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About Freda Payne

Freda Charcilia Payne is an American singer and actress. Payne is best known for her career in music during the mid–1960s through the mid–1980s. Her most notable record is her 1970 hit single, "Band of Gold". Payne was also an actress in musicals and film, as well as the host of a TV talk show. Payne is the older sister of Scherrie Payne, a former singer with the American vocal group The Supremes.


Payne was born in Detroit, Michigan, and grew up listening to different jazz singers, such as Ella Fitzgerald and Billie Holiday. As a teenager, she attended the Detroit Institute of Musical Arts; she soon began singing radio commercial jingles, and took part in local TV and radio talent shows. In 1963, she moved to New York City and worked with many different entertainers, including Quincy Jones, Pearl Bailey, and Bill Cosby. The next year, her debut album, a jazz recording with arranger Manny Albam entitled After the Lights Go Down Low and Much More!!!, was released on the Impulse! label. In 1965 she toured Europe for the first time recording an album in Sweden with Don Gardner and Bengt-Arne Wallin. In 1966 she released her second American album, again in the jazz style, How Do You Say I Don't Love You Anymore, for MGM Records. She also made occasional guest appearances on different television shows including The Merv Griffin Show and The Tonight Show Starring Johnny Carson.


She added theatrical credits to her repertoire: she understudied Leslie Uggams for the Broadway show Hallelujah Baby in 1967, and appeared with the Equity Theatre in a production of Lost in the Stars. In 1969, her old friends back home in Detroit, Brian Holland, Lamont Dozier, and Edward Holland, Jr., persuaded her to sign with their newly formed record label Invictus. During that same year, her first Invictus single, "Unhooked Generation" , was released. Shortly thereafter, Eddie Holland offered her a song entitled "Band of Gold", which he along with Brian Holland and Lamont Dozier co-wrote with Ronald Dunbar. In early 1970, the song became an instant pop smash reaching #3 in the US and #1 in the UK for six consecutive weeks; it also gave Payne her first gold record. Global sales were estimated at two million. An album of the same name proved to be fairly successful as well. Other Invictus singles included "Deeper and Deeper", which reached # US24 and UK #33 at the end of 1970;"You Brought the Joy", and the Vietnam War protest song "Bring the Boys Home" , her second gold record. Her other Invictus albums were Contact , The Best of Freda Payne , and her last Invictus album Reaching Out .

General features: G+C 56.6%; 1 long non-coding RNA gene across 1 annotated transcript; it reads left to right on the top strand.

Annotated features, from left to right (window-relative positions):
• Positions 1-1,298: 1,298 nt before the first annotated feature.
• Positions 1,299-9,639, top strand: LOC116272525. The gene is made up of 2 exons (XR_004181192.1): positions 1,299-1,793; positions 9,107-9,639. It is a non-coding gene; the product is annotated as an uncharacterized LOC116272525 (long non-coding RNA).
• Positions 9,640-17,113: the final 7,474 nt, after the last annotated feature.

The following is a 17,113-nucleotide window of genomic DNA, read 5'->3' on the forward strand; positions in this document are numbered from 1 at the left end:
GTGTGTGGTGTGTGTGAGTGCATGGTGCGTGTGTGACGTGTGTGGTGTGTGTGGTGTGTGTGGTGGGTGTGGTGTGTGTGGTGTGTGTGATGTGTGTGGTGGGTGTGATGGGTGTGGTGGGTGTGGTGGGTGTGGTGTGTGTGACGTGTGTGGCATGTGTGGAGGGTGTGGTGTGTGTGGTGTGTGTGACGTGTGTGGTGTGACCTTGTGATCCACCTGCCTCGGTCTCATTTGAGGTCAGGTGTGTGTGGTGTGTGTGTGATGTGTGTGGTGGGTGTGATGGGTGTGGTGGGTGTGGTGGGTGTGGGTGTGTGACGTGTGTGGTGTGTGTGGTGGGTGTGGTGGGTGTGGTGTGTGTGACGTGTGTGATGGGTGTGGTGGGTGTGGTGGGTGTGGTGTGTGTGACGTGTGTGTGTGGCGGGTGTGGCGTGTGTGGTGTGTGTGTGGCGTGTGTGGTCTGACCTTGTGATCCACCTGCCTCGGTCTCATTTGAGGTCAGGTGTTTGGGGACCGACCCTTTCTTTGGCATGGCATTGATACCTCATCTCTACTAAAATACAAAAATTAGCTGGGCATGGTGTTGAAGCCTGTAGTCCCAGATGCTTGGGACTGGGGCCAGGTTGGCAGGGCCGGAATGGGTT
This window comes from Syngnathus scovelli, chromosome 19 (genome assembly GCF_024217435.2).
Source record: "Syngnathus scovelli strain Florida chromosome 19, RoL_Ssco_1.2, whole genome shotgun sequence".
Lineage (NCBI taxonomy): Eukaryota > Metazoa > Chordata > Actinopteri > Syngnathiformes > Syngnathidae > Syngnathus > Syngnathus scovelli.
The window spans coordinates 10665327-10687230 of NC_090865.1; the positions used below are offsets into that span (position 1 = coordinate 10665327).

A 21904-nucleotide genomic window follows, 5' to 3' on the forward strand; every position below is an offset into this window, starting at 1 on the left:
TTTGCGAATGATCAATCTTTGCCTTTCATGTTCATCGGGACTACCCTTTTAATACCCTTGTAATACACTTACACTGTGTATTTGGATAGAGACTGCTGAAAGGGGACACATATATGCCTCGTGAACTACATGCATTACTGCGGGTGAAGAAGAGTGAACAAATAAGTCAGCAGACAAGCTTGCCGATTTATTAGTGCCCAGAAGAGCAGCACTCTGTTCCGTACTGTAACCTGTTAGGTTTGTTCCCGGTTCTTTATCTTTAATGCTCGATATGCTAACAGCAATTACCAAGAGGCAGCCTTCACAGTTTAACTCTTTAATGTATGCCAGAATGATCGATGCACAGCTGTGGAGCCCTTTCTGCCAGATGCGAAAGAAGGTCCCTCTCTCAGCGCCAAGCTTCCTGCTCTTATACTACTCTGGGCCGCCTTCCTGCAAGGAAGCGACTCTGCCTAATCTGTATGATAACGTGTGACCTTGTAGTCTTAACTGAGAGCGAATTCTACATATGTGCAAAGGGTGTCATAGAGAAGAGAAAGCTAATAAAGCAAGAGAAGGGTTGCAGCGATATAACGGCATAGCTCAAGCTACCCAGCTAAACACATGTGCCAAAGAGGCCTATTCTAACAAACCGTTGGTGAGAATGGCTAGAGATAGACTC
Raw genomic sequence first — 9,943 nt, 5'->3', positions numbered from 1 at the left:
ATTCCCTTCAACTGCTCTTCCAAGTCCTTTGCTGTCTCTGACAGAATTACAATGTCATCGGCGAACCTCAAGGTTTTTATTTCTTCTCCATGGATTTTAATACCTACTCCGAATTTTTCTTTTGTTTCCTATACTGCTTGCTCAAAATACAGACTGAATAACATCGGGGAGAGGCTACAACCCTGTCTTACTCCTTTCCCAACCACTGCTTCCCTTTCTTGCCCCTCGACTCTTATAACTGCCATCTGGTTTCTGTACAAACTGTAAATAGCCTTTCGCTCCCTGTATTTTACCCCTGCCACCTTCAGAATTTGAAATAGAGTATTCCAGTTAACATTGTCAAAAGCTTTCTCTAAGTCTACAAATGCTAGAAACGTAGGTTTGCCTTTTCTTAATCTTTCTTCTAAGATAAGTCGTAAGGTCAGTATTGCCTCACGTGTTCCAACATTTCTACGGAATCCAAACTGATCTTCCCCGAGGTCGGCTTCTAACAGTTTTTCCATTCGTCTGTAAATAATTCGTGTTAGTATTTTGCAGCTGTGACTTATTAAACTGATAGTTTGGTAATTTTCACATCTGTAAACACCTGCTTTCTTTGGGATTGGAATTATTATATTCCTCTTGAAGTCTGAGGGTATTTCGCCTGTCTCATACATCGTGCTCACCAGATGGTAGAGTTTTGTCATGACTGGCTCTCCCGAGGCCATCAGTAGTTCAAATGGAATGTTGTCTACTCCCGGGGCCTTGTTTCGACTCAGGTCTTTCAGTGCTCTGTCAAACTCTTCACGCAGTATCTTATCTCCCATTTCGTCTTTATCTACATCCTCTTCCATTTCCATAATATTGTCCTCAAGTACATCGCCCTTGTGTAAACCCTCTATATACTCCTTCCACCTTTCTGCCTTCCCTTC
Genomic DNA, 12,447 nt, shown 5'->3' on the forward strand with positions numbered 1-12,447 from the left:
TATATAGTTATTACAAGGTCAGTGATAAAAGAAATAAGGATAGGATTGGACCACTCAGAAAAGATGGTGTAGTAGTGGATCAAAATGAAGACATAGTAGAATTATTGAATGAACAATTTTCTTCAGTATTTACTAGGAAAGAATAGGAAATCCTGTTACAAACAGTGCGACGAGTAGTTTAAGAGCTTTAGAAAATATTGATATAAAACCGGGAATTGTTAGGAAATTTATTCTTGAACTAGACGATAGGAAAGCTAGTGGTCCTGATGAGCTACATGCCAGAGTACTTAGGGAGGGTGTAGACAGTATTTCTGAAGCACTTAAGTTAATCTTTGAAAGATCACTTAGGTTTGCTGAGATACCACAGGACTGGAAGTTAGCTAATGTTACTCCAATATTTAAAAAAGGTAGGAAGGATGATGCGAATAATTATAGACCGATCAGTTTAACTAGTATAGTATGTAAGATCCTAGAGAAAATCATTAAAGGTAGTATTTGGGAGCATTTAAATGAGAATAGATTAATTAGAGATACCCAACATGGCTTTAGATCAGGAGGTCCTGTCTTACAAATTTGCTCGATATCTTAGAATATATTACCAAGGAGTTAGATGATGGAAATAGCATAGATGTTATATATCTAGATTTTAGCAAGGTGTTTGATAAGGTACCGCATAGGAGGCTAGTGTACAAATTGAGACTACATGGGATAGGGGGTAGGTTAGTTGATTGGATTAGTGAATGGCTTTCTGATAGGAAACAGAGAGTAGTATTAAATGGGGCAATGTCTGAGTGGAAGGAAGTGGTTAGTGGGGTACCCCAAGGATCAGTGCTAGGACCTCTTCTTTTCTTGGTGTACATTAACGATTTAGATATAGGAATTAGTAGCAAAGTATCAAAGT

In 1973, she left Invictus and recorded albums for ABC/Dunhill and Capitol, but she never found the commercial success that she had enjoyed with Invictus. She recorded a duet "I Wanna See You Soon" with Capitol stablemates Tavares, which was a radio airplay hit in the UK in 1977. She released three disco albums for Capitol from 1977 to 1979, Stares And Whispers, Supernatural High and Hot. The first one features the disco hit "Love Magnet" produced by Frank Wilson .


In 1981, she briefly hosted her own talk show Today's Black Woman, and also found work acting in different movies, Broadway and other theatre productions throughout the 1980s. Although she was concentrating more on acting by that time, she never gave up music; in 1982, she recorded a single entitled "In Motion" for the Sutra label in New York, and in 1986, she recorded a remake of her old hit "Band of Gold" with Belinda Carlisle. In 1990, she recorded three songs for Ian Levine's UK Motorcity label: another remake of "Band of Gold," "Memories and Souvenirs," and "Only Minutes Away." In the mid-1990s, she released three albums for Dove Music: Freda Payne Sings the I Hate Barney Songbook: A Parody , An Evening With Freda Payne: Live in Concert which featured her sister Scherrie Payne on background vocals, and her first Christmas album Christmas With Freda and Friends, which featured a duet between Freda and Scherrie . She also continued her acting career appearing in the films, Private Obsession , Ragdoll , Nutty Professor II: The Klumps , and Fire & Ice .


In early 2001, Payne released a new album entitled Come See About Me for the Volt Records label . In early 2003, she performed in a show called Love & Payne, with Darlene Love at Feinstein's at the Regency in New York, and at the Cinegrill in the Hollywood Roosevelt Hotel in Los Angeles, getting excellent reviews. During the early 2000s, the following compilation albums of her music were released: Lost in Love , Band of Gold: The Best of Freda Payne , Unhooked Generation: The Complete Invictus Recordings , and The Best of Freda Payne: Ten Best Series . In late 2002, Payne appeared with many R&B stars on the "Rhythm, Love, and Soul" edition of the PBS series American Soundtrack. Her performance of "Band Of Gold" was included on the accompanying live album that was released in 2004. On April 22, 2009 Payne appeared on American Idol and sang "Band of Gold". In February 2010, Payne joined Kanye West, Jordin Sparks, Jennifer Hudson, Barbra Streisand and many more on We Are The World for Haiti Relief. In 2011 Payne recorded a duet, "Saving A Life", with British pop star Sir Cliff Richard for inclusion on his Soulicious album. She also joined Richard on his "Soulicious" tour of the UK in October of the same year. She sang the new duet with Richard along with her own hit "Band Of Gold".


On June 25, 2019, The New York Times Magazine listed Freda Payne among hundreds of artists whose material was reportedly destroyed in the 2008 Universal fire.


This article uses material from the Wikipedia article "Freda Payne", which is released under the Creative Commons Attribution-Share-Alike License 3.0.

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